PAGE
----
Making Time for Red Raspberry Leaf Chai
The weather is getting hot, here in western Oregon. And by hot, I mean it’s been in the 80′s. I know, the rest of the country laughs at us here in the Northwest. We’ll take your laughter, and our mellow weather. Pansies (the flowers) live nearly all year long here. Call us pansies. We’re a colorful bunch, if a bit on the sensitive side. But, I digress. It’s hot. It reminds me of India. And that reminds me of CHAI: sweet nectar of the goddesses with many arms, who do many different things, like MOMS! I’m probably not drinking enough water, which leaves me feeling a bit depleted, round about 3:00 in the afternoon. I start thinking, like Pooh-bear, that I’d like a little ‘smackerel’ of something, namely, CHAI. I could stop by one of the multitude of drive-through coffee stands, or ever-present Starbucks, or even into my friend Eleanor’s awesome Goodness Coffee House. But, being in a thrifty mood, and knowing that I have all the fixings in my own kitchen, I am making my own. Yes, it takes a bit of time. It is my reminder to slow down, smell the spices and take a bit of care of myself (and several friends!) This is no ordinary chai, either, friends. This is Red Raspberry Leaf Chai.
Chai is that wondrous combination of tea (usually black), cardamom, cinnamon, ginger, black pepper, cloves, sometimes allspice, anise or fennel, and milk. All of those fragrant spices are great for our digestion (ginger, fennel), good for our skin, helpful during colds and flu, calming to our nerves (cloves). They strengthen our bones (cinnamon) and purify our blood (pepper) as well us give us energy. The addition of milk helps everything to move through our systems without irritation, and black tea often hangs it all together creating an alchemical wonder drink. And, it tastes like heaven. The people of the Indian subcontinent drink it in volumes, and although I encountered chai in Santa Cruz, prior to traveling in India, it was my taste of ‘real chai’ that made me a chai enthusiast.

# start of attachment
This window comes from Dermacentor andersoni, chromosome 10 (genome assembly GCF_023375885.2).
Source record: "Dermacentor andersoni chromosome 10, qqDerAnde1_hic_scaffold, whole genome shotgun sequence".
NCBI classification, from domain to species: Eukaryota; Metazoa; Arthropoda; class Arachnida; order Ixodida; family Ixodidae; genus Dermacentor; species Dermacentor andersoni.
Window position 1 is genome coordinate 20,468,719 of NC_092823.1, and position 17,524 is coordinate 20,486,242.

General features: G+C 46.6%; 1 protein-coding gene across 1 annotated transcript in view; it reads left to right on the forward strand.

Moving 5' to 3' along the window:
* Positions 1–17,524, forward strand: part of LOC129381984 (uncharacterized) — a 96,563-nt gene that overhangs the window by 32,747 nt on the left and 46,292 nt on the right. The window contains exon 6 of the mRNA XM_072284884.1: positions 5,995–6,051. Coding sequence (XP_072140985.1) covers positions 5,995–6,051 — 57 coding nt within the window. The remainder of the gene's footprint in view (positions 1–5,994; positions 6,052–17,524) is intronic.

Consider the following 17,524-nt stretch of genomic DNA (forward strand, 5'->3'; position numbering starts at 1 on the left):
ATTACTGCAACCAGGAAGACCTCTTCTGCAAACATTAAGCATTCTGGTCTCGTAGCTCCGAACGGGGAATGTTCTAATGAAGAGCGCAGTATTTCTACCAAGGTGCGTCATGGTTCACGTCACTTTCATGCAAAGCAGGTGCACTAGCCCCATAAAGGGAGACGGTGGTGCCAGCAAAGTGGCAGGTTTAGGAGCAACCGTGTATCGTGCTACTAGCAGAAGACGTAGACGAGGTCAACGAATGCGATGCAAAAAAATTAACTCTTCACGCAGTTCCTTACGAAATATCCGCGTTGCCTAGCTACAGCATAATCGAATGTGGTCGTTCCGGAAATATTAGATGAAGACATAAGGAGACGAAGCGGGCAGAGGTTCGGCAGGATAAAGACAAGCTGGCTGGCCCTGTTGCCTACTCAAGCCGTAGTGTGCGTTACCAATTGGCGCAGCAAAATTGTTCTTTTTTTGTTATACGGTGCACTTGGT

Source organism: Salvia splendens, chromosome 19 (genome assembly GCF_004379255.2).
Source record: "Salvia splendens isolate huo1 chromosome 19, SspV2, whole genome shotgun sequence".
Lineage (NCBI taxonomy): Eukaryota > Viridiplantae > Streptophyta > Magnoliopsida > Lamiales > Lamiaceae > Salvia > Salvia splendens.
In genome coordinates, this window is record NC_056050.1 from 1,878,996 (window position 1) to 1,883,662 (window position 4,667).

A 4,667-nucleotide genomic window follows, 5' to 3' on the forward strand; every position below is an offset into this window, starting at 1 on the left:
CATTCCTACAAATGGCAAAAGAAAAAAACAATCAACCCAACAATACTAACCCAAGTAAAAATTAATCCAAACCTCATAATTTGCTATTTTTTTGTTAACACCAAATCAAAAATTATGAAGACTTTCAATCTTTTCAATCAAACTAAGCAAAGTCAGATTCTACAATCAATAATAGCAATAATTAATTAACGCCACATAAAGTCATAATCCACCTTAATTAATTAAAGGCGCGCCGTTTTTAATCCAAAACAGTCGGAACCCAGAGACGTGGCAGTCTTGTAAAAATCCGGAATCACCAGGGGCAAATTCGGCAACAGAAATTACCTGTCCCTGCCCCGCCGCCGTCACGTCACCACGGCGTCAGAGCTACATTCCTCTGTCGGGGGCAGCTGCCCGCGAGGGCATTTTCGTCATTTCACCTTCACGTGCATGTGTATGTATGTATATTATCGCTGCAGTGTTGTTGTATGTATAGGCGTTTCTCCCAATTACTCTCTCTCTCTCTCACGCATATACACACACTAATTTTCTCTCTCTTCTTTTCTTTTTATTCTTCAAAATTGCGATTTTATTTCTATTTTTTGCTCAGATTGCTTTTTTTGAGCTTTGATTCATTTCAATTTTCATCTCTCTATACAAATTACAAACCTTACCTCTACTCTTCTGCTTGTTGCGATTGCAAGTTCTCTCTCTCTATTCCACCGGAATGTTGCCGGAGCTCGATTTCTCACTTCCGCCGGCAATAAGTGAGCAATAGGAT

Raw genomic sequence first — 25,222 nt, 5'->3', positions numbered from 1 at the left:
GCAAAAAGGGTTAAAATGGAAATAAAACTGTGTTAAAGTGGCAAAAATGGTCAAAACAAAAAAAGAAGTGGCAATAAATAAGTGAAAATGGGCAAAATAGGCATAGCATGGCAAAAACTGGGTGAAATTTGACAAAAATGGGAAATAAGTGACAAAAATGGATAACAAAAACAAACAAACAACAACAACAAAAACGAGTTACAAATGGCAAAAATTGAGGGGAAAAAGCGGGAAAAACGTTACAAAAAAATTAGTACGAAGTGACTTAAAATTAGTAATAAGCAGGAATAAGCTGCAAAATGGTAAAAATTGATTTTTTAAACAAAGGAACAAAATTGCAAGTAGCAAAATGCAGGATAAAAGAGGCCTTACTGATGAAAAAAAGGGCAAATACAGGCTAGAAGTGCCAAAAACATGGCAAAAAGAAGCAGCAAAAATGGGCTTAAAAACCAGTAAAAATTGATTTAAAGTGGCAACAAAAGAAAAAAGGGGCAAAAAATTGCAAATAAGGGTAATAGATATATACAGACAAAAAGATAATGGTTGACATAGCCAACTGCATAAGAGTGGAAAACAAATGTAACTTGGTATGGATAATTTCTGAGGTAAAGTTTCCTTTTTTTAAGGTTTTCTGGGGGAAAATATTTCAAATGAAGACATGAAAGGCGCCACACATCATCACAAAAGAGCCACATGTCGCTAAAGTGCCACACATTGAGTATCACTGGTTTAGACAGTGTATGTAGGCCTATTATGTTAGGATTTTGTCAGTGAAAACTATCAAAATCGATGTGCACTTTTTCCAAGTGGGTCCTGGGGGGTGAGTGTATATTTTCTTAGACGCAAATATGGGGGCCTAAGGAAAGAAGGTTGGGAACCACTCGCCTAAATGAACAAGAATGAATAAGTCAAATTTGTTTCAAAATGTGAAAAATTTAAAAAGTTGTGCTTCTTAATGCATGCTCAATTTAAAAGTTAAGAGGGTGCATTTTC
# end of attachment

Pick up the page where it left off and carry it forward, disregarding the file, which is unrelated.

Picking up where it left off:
However, the chai offered in most coffee houses is so sweet! One of the great things about making your own chai is the ability to control the sweetness, or even drink it unsweetened. Many of the spices have an intrinsic sweetness, and I find that when I make my own chai, I don’t really desire more sweet. Although I never once had an ICED chai in India, I do enjoy it both hot and cold, even on hot days. Something about spicy on the inside does seem to cool me down, either way. Treating ourselves to this kind of refreshment is a nod to the ritual of tea drinking that goes back centuries. And while I do enjoy going out for tea, especially with friends, making it right in my own kitchen not only makes the whole house smell like chai, it saves on $$ and the ubiquitous paper cup.
Why Red Raspberry Leaf?
Traditional chai is made with black tea. Black tea, while lighter in its caffeine load than coffee, still contains caffeine. Due to all of the reading I’ve been doing about cortisol and adrenal fatigue lately, I am, like many of us, looking to ditch caffeine from my daily diet.
Enter, Red Raspberry Leaf. The hot summer sun beats down on beautiful raspberry canes, giving us delicious fruit, and also the amazing gift of her leaves. Since I was pregnant with my little ones, and like a good hippie mama, reading The Compleat Mother, I have also been an avid drinker of this amazing beverage. While pregnant with my second child, who was due in mid July, I drank many quarts of Raspberry Leaf sun tea, and it hit the spot that nothing else could. My other babes were born in March (yes, all three of them) and I enjoyed the tea warm, often in chai.
It is a favorite drink of women, both pregnant and not, because it is an incredible tonic for our wombs, and the muscles of the pelvic region. It is said to increase fertility, reduce ‘morning sickness’ and ease labor and birth. It can help ease the hot flashes of menopause, the fatigue of athletes, and the woes of children and teenagers.
It’s a blessed, wonderful leaf, and interestingly, it’s flavor as tea is somewhat reminiscent of black tea, which makes it an excellent addition to chai.
Without further ado, I give you my chai recipe:
*The information on this blog and website is provided for educational purposes only. I am not a doctor and do not diagnose any illnesses, or offer any medical advice. Please be sensible and listen to your body, and consult your health care practitioner if needed.